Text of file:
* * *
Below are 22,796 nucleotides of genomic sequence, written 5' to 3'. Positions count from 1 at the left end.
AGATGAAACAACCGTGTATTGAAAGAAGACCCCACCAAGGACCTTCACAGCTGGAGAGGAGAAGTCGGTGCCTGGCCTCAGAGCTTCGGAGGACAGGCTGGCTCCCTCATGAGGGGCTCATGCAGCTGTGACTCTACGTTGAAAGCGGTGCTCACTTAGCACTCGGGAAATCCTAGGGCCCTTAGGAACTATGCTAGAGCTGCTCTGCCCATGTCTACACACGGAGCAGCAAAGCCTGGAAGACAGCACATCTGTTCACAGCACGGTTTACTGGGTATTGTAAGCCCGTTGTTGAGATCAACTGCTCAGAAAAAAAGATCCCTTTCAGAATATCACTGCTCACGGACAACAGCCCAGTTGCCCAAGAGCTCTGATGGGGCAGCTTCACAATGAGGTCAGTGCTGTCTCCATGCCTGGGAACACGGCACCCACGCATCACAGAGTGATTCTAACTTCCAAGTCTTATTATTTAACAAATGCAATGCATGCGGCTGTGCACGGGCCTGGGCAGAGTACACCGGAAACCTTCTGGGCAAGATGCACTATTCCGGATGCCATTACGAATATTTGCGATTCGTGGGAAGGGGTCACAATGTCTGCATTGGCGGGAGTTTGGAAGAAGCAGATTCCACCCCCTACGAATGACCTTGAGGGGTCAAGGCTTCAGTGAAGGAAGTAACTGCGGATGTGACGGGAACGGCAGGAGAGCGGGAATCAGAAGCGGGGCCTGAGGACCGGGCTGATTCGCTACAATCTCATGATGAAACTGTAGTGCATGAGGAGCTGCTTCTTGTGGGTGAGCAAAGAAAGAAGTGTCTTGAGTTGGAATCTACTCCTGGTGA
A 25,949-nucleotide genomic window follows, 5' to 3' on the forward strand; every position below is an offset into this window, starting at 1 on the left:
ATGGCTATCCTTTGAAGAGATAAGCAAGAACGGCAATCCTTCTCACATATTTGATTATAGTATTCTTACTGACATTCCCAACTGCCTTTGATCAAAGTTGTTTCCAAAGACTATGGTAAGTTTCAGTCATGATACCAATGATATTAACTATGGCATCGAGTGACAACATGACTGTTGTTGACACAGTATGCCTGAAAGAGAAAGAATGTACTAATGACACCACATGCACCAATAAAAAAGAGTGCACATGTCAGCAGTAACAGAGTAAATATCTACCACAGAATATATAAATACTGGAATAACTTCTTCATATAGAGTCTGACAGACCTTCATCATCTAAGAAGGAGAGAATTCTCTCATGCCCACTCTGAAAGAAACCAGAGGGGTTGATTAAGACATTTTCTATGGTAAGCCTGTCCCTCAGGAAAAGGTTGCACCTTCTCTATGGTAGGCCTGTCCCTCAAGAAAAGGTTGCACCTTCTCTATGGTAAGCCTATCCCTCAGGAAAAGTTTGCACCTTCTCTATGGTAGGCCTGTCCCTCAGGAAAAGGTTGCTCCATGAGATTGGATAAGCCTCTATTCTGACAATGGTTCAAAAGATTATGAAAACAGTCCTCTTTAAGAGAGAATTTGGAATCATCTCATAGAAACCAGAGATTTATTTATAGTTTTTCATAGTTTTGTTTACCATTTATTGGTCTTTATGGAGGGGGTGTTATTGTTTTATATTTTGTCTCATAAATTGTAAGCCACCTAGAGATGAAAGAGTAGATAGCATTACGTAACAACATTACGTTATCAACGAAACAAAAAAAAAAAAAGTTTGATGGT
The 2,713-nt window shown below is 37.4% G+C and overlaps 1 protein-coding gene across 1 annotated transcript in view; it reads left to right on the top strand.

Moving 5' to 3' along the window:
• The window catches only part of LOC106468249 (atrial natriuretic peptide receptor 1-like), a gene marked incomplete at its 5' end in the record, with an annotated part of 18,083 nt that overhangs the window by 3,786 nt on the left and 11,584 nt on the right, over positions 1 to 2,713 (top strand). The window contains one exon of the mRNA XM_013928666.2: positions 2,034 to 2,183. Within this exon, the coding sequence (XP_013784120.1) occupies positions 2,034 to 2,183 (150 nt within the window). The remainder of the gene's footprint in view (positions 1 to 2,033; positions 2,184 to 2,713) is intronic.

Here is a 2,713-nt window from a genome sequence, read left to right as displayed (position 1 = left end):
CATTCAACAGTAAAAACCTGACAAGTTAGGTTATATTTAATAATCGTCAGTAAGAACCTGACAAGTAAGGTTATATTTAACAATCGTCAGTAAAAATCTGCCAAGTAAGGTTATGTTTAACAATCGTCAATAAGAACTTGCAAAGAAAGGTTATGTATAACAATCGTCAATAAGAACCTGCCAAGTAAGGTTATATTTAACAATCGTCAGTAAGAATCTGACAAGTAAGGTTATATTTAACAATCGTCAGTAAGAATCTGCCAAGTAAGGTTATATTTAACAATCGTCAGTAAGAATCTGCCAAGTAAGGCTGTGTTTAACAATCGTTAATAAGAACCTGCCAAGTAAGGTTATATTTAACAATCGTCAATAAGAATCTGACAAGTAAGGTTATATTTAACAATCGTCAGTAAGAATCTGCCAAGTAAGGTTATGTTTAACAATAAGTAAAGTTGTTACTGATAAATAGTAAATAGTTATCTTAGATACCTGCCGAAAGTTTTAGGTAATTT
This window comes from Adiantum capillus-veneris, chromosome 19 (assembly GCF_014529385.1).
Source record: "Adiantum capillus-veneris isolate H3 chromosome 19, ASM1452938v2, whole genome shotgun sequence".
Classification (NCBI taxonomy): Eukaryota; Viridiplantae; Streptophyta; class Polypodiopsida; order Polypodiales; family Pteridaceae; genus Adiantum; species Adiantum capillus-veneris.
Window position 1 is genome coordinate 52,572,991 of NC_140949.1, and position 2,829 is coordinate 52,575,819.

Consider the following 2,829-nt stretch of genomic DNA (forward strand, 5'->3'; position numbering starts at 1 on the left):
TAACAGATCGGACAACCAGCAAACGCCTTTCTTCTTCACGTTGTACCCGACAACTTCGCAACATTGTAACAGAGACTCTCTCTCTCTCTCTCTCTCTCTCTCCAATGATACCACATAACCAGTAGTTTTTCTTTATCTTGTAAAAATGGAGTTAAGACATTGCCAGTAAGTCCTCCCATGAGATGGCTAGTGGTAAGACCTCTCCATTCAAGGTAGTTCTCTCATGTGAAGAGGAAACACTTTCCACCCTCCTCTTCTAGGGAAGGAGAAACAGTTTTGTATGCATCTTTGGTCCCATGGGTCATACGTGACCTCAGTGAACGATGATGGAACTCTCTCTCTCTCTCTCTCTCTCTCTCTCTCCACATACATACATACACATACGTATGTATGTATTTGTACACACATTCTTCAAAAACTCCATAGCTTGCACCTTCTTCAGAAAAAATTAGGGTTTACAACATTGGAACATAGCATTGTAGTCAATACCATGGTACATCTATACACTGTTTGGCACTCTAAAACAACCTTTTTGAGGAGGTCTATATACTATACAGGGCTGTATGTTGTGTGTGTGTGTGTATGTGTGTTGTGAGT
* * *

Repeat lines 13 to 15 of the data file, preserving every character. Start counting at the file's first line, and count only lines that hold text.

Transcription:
Window position 1 is genome coordinate 52,572,991 of NC_140949.1, and position 2,829 is coordinate 52,575,819.

Consider the following 2,829-nt stretch of genomic DNA (forward strand, 5'->3'; position numbering starts at 1 on the left):
TAACAGATCGGACAACCAGCAAACGCCTTTCTTCTTCACGTTGTACCCGACAACTTCGCAACATTGTAACAGAGACTCTCTCTCTCTCTCTCTCTCTCTCTCCAATGATACCACATAACCAGTAGTTTTTCTTTATCTTGTAAAAATGGAGTTAAGACATTGCCAGTAAGTCCTCCCATGAGATGGCTAGTGGTAAGACCTCTCCATTCAAGGTAGTTCTCTCATGTGAAGAGGAAACACTTTCCACCCTCCTCTTCTAGGGAAGGAGAAACAGTTTTGTATGCATCTTTGGTCCCATGGGTCATACGTGACCTCAGTGAACGATGATGGAACTCTCTCTCTCTCTCTCTCTCTCTCTCTCTCCACATACATACATACACATACGTATGTATGTATTTGTACACACATTCTTCAAAAACTCCATAGCTTGCACCTTCTTCAGAAAAAATTAGGGTTTACAACATTGGAACATAGCATTGTAGTCAATACCATGGTACATCTATACACTGTTTGGCACTCTAAAACAACCTTTTTGAGGAGGTCTATATACTATACAGGGCTGTATGTTGTGTGTGTGTGTGTATGTGTGTTGTGAGT